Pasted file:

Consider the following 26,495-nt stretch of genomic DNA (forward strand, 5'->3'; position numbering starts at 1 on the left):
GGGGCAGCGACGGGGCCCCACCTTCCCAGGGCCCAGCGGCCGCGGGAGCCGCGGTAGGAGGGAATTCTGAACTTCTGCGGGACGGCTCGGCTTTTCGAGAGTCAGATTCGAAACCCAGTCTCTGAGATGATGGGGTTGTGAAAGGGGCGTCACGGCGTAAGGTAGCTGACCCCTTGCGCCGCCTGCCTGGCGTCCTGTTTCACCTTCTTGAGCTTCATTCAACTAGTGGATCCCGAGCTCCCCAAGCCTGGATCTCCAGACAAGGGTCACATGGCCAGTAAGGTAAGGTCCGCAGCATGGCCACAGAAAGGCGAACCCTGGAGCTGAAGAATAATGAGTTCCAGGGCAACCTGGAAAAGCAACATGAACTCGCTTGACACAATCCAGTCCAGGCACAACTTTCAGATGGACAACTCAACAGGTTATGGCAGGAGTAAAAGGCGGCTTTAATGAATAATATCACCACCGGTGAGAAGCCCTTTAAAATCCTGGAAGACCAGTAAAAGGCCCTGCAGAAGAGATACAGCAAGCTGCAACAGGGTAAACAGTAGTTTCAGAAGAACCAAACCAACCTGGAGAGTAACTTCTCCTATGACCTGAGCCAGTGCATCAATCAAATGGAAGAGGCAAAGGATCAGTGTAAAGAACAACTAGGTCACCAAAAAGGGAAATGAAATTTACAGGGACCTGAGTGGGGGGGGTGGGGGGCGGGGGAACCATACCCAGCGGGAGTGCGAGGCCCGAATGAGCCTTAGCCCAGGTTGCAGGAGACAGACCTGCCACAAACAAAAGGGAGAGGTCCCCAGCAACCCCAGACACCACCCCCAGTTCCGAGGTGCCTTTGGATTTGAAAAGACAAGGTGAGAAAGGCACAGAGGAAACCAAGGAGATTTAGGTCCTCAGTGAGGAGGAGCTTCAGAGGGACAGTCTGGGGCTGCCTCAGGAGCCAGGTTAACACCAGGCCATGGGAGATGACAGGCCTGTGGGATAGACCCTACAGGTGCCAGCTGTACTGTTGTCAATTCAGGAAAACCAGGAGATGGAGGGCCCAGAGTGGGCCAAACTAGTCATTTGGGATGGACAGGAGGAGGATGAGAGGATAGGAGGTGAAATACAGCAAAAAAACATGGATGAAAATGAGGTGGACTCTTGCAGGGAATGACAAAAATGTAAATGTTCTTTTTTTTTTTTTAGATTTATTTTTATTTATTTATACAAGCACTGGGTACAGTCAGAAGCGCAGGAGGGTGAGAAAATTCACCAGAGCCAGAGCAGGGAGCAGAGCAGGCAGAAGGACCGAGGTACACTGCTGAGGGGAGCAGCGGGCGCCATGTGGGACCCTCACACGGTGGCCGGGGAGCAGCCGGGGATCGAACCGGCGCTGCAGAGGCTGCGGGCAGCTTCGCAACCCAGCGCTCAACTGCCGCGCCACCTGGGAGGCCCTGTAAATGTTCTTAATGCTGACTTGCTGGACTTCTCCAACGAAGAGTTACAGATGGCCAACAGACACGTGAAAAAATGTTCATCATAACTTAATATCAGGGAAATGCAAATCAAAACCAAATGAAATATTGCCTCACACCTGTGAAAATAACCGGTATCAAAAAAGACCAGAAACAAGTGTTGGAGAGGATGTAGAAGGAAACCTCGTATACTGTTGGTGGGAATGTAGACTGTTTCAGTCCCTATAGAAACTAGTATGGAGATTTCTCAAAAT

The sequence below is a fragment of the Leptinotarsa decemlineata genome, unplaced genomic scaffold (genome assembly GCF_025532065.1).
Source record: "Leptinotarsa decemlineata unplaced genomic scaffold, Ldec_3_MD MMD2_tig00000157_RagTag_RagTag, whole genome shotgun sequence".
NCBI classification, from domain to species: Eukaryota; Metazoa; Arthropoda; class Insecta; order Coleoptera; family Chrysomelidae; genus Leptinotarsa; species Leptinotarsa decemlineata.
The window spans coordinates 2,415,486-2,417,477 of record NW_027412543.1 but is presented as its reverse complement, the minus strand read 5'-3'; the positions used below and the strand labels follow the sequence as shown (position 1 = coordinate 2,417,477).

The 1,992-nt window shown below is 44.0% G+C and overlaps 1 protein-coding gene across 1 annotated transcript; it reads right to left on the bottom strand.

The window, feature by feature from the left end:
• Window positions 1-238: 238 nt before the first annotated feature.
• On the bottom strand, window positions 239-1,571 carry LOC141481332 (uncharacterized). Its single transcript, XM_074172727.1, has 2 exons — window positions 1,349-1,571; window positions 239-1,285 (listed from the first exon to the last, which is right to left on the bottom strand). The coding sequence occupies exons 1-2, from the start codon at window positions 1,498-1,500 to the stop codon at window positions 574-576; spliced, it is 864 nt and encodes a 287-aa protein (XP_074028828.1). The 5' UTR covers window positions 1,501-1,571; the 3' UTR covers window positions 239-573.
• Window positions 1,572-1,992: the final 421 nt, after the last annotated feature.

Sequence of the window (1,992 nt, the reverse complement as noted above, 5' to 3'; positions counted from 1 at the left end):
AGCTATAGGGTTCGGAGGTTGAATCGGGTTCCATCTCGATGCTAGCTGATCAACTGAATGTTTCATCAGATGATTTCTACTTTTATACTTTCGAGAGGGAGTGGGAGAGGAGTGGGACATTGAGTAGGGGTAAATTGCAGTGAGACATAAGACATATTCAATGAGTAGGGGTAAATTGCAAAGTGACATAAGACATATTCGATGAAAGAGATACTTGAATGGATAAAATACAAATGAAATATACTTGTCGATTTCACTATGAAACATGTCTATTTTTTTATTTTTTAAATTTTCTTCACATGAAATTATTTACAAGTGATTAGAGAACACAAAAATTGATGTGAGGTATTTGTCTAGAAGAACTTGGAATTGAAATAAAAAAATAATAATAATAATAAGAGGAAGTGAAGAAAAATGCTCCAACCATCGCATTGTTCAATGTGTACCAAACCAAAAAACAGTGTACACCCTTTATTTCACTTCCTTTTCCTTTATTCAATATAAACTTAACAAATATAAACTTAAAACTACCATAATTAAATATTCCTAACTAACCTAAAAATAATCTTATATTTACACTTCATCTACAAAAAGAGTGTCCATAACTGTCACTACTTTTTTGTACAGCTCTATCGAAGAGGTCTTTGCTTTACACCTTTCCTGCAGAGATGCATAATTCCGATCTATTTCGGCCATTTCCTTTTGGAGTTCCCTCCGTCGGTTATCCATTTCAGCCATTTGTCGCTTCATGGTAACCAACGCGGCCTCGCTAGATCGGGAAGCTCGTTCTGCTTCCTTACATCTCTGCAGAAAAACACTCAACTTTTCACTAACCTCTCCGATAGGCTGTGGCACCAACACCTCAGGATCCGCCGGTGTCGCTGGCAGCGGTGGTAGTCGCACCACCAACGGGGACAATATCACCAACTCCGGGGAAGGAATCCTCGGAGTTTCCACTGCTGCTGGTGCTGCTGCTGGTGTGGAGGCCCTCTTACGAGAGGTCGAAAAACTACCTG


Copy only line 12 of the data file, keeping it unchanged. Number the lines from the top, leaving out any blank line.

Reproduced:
Sequence of the window (1,992 nt, the reverse complement as noted above, 5' to 3'; positions counted from 1 at the left end):